ENGL 379: technical writing
fall 2007

memorandum format


The heading of memorandums is designed to allow a reader to understand what he or she is looking at, and decide quickly whether he or she should read it. The heading has four or five parts, appearing in this order. The "subject line" should be brief, but clear.







Because many messages cross a reader's desk (or computer screen) daily, the first thing she is likely to ask upon seeing one is "Should I read this?" The "purpose" section answers that question. A very direct opening like "The purpose of this memo is to ..." is perfectly acceptable. It may be addressed to me.


The summary is a brief recounting of the entire memo, including discussion/background, conclusions, and recommendation. Its placement as the second section allows a reader who does not need to know the details to stop reading.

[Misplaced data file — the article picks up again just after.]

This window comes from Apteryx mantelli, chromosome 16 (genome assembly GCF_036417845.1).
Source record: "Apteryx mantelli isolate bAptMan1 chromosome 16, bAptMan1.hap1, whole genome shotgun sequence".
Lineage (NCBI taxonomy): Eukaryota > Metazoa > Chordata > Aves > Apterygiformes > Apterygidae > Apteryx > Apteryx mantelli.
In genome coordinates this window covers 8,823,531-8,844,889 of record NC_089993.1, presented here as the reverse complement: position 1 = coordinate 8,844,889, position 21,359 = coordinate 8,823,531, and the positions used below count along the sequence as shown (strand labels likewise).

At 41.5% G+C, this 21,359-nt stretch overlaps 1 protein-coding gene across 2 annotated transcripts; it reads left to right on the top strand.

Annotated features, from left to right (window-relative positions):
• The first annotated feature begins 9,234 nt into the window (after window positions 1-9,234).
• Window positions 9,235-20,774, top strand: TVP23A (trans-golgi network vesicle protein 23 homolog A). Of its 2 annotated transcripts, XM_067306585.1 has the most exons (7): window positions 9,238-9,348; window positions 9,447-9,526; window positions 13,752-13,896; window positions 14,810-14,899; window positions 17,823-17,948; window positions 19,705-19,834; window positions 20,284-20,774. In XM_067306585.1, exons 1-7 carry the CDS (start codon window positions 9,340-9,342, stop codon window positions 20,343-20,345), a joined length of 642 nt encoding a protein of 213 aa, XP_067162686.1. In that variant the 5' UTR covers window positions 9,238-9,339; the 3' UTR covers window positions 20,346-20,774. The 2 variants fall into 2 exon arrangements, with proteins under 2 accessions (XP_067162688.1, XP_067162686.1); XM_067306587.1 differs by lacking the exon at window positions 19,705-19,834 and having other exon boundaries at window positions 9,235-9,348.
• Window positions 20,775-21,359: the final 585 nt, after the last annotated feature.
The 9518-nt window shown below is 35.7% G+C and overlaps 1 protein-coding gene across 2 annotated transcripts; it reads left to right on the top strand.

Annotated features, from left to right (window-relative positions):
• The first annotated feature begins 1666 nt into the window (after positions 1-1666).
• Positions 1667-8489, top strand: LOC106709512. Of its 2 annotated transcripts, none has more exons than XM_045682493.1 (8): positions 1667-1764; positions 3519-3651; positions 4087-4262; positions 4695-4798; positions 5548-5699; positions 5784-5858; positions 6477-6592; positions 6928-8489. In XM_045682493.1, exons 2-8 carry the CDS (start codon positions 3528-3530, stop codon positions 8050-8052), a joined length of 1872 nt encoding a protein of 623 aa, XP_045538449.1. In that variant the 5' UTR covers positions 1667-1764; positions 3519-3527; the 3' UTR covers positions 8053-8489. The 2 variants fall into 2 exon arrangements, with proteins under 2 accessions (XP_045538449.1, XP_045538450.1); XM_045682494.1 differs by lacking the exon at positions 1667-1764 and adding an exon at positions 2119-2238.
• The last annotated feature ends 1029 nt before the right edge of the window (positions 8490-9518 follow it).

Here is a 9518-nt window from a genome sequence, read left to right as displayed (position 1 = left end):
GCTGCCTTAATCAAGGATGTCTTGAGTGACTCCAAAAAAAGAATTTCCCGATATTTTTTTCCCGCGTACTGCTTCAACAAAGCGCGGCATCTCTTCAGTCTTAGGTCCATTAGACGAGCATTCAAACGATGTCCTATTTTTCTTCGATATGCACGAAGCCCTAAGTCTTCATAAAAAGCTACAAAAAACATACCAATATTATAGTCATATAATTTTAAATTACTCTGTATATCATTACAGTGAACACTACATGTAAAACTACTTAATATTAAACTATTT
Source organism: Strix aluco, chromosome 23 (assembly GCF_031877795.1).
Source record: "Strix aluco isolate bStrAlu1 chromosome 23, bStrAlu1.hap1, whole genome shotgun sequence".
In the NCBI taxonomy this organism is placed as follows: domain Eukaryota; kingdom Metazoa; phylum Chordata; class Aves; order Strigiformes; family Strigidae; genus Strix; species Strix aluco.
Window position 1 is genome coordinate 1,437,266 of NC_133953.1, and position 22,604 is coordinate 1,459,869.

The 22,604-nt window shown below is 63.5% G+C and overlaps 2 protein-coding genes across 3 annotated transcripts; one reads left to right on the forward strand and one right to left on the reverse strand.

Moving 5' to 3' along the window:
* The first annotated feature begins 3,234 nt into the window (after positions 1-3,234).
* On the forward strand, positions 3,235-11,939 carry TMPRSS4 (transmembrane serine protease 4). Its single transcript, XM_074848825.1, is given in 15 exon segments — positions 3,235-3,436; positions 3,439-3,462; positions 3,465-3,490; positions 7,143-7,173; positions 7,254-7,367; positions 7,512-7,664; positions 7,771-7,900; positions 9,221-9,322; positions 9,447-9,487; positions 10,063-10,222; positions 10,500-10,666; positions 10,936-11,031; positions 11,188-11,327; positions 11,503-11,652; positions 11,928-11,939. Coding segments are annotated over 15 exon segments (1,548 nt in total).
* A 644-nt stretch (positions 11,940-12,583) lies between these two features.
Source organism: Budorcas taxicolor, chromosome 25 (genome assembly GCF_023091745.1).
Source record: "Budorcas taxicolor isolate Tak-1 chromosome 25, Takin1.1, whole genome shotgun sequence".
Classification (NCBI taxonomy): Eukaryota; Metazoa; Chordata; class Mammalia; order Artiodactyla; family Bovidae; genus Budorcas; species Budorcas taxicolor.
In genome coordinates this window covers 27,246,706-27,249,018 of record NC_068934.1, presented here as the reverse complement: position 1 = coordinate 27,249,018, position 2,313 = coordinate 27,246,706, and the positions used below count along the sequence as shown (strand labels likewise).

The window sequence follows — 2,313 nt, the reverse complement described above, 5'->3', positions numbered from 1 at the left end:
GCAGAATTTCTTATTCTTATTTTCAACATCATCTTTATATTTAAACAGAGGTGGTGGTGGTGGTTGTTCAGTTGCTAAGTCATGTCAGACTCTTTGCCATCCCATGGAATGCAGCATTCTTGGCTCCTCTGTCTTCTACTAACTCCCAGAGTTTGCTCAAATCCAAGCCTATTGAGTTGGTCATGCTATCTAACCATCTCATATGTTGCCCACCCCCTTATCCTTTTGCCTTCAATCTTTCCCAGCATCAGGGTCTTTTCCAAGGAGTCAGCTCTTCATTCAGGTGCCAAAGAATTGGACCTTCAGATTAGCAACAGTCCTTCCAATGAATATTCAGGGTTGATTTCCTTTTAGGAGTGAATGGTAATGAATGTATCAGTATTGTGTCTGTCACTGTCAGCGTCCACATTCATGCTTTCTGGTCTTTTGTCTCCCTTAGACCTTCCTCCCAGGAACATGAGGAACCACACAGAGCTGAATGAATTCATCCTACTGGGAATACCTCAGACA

The discussion/background describes the method by which the conclusion was reached. This section provides details of the subject and the justification for the conclusion. In almost all cases this is the longest section of the memo -- (eg., five paragraphs of an eight-paragraph memo, or two pages of a three-page memo). It is directed to those who need to know details -- laboratory assistants and clerical staff, for instance.

In the case of a progress report, this section will include estimated costs, possible personnel, available facilities and supplies. It may take a narrative form.


This makes some sort of conclusion from the issues and problems described in the "Background/Discussion" section. It also describes where you intend to go from here.